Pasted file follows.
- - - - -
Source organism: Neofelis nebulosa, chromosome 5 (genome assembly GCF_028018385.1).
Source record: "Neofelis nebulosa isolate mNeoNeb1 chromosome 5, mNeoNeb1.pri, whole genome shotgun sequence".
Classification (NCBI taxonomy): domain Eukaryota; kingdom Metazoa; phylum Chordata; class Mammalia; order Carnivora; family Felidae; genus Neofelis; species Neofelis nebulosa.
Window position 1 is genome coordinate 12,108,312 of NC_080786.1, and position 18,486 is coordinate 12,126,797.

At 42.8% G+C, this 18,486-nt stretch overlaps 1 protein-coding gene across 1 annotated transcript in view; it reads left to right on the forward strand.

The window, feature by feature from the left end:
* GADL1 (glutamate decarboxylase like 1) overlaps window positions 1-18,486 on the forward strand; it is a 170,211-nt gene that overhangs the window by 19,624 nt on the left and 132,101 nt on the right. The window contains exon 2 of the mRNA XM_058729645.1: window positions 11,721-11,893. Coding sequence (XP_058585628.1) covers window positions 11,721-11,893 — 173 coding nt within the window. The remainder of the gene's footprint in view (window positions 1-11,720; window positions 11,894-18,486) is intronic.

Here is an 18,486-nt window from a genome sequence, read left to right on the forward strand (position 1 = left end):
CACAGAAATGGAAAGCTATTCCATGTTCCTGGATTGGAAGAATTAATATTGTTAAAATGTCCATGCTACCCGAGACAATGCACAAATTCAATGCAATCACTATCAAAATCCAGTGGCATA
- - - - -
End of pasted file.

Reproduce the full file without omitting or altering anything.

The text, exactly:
Source organism: Neofelis nebulosa, chromosome 5 (genome assembly GCF_028018385.1).
Source record: "Neofelis nebulosa isolate mNeoNeb1 chromosome 5, mNeoNeb1.pri, whole genome shotgun sequence".
Classification (NCBI taxonomy): domain Eukaryota; kingdom Metazoa; phylum Chordata; class Mammalia; order Carnivora; family Felidae; genus Neofelis; species Neofelis nebulosa.
Window position 1 is genome coordinate 12,108,312 of NC_080786.1, and position 18,486 is coordinate 12,126,797.

At 42.8% G+C, this 18,486-nt stretch overlaps 1 protein-coding gene across 1 annotated transcript in view; it reads left to right on the forward strand.

The window, feature by feature from the left end:
* GADL1 (glutamate decarboxylase like 1) overlaps window positions 1-18,486 on the forward strand; it is a 170,211-nt gene that overhangs the window by 19,624 nt on the left and 132,101 nt on the right. The window contains exon 2 of the mRNA XM_058729645.1: window positions 11,721-11,893. Coding sequence (XP_058585628.1) covers window positions 11,721-11,893 — 173 coding nt within the window. The remainder of the gene's footprint in view (window positions 1-11,720; window positions 11,894-18,486) is intronic.

Here is an 18,486-nt window from a genome sequence, read left to right on the forward strand (position 1 = left end):
CACAGAAATGGAAAGCTATTCCATGTTCCTGGATTGGAAGAATTAATATTGTTAAAATGTCCATGCTACCCGAGACAATGCACAAATTCAATGCAATCACTATCAAAATCCAGTGGCATA